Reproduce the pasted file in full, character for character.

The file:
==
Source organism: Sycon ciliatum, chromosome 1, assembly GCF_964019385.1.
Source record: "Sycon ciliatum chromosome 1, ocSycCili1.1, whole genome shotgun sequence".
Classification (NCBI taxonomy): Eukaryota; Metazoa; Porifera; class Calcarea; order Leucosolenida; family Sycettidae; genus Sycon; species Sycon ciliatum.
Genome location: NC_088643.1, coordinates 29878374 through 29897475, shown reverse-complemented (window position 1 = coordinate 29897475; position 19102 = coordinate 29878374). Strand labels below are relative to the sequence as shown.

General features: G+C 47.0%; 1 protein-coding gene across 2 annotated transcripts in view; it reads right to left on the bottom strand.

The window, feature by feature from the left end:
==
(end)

Source organism: Sycon ciliatum, chromosome 1, assembly GCF_964019385.1.
Source record: "Sycon ciliatum chromosome 1, ocSycCili1.1, whole genome shotgun sequence".
Classification (NCBI taxonomy): Eukaryota; Metazoa; Porifera; class Calcarea; order Leucosolenida; family Sycettidae; genus Sycon; species Sycon ciliatum.
Genome location: NC_088643.1, coordinates 29878374 through 29897475, shown reverse-complemented (window position 1 = coordinate 29897475; position 19102 = coordinate 29878374). Strand labels below are relative to the sequence as shown.

General features: G+C 47.0%; 1 protein-coding gene across 2 annotated transcripts in view; it reads right to left on the bottom strand.

The window, feature by feature from the left end: